Joe Wolverton, II, J.D.
As reported by Tom Eddlem in The New American, President Obama on February 12 signed legislation to increase the federal government's borrowing authority by nearly $2 trilion, on behalf of all of us who will be stuck with the astronomical promissory note. Perhaps to distract from the jaw-dropping bottom line of that stroke of the pen, President Obama followed up the following day with an address filled with language that sounds nearly like a parody of the discourses he so often delivers.
On January 27, 2010, openly gay Congressman Jared Polis (D-Colo.) submitted House Resolution 4530, the so-called “Student Nondiscrimination Act of 2010.” If enacted, this bill would empower avowed homosexual rights activist and “safe schools czar” Kevin Jennings, to institutionally inculcate America’s public school children with his own degenerate notion of morality and sexuality.
When it comes to successfully challenging the hegemony of the Republican establishment, this ain’t Debra Medina’s first rodeo. In fact, the up-and-coming Texas gubernatorial candidate who was once dismissed by the media as a particularly dark horse is an old hand at facing down the monied blue bloods that control many state Republican Party branches.
Proof of the independent spirit that quickens the Tea Party Movement’s adherents can be found in the group’s apparent influence in the Texas GOP Primary for Governor set for March 2.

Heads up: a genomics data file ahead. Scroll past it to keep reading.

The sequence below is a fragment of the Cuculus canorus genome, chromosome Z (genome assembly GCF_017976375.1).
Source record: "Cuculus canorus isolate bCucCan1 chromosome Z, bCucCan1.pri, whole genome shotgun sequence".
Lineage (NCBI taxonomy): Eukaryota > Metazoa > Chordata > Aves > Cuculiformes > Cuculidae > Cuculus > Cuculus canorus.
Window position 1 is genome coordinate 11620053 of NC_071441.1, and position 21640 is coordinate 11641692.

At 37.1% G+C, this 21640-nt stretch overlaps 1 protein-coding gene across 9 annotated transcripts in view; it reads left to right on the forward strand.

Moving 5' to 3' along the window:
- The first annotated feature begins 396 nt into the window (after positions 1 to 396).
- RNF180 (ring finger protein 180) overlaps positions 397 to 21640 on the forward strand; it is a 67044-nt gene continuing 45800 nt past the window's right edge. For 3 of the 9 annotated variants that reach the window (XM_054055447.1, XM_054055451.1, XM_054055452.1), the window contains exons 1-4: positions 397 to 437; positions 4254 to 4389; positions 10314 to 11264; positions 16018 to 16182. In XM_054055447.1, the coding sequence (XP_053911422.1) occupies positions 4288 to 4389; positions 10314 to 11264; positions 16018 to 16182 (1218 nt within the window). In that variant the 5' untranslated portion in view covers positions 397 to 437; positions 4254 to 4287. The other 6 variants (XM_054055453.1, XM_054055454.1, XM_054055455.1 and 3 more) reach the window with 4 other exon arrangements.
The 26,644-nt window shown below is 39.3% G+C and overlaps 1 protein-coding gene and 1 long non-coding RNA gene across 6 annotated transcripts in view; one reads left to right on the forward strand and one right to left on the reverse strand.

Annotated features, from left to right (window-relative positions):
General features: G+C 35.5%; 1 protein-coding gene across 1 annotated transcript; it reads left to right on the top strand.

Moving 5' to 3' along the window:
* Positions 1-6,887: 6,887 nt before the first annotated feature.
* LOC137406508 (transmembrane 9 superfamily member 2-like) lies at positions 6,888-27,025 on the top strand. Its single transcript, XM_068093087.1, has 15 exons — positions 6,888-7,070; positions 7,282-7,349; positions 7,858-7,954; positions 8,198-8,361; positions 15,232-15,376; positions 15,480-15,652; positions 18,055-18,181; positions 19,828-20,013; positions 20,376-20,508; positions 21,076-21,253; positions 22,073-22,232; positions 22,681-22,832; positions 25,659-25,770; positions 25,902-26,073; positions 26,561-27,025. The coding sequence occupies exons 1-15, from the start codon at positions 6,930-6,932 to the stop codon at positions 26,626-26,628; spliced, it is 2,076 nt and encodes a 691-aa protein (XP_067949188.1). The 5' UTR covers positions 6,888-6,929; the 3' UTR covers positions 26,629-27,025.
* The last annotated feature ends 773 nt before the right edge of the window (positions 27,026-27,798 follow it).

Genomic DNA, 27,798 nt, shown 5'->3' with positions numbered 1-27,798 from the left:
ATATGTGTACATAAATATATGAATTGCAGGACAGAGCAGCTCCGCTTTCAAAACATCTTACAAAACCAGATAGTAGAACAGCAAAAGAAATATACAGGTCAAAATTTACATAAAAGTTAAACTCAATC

Over 1,000 people turned up to listen to former Alaska Governor Sarah Palin deliver the keynote address at the first annual Tea Party Convention. Much has been written about Palin’s speech and the crib notes scribbled on her palm, but in between the lines of her rally cry, there was much more than meets the palm.
Three years after passage of the Tea Act by the British Parliament, colonists were fed up to the point of dumping 342 chests of the iconic British beverage into Boston Harbor and becoming thereby icons themselves. The men (estimates range from as few as 30 to as many as 130) refused finally to be placated by repeated promises of change and reform and, rather than wait for legislative response, they exercised the Lockean right of “self-defense” and defended their God-given right and constitutional rights.
Give me liberty or give me a Cadillac plan. Not quite the same ring as the original. There is so much fervor on both sides of the political aisle with regard to health care “reform” that it is little to be wondered that opponents of the plan have co-opted the patois of patriotism right down to penning its own “Declaration of Health Care Independence” and staging a signing ceremony in a show with everything but quill and powdered wigs.
In November of last year The New American published a report on a “litmus test” that a bloc of Republican activists wanted to impose on that Party’s potential candidates for office. Basically, the test would consist of a roster of principles (articles of faith, if you will) that Republican candidates would have to promise to adhere to before the GOP would loosen the purse strings and fund the candidate’s campaign. The vote on this controversial proposal was scheduled to be debated at the Party’s annual meeting in Honolulu in January. It’s January and the debate has begun.
Last week the Pentagon released the report of its investigation into the Fort Hood shootings. The review runs about 90 pages and remarkably doesn’t once, not once, mention Major Nidal Hasan (the shooter) or Islam (the reputed impetus for the killings).
On Friday, a Michigan-based supplier of advanced optical gun sights for use on military weapons announced that it was discontinuing its practice of engraving the side of the sights with references to the chapter and verse of scriptures from the New Testament.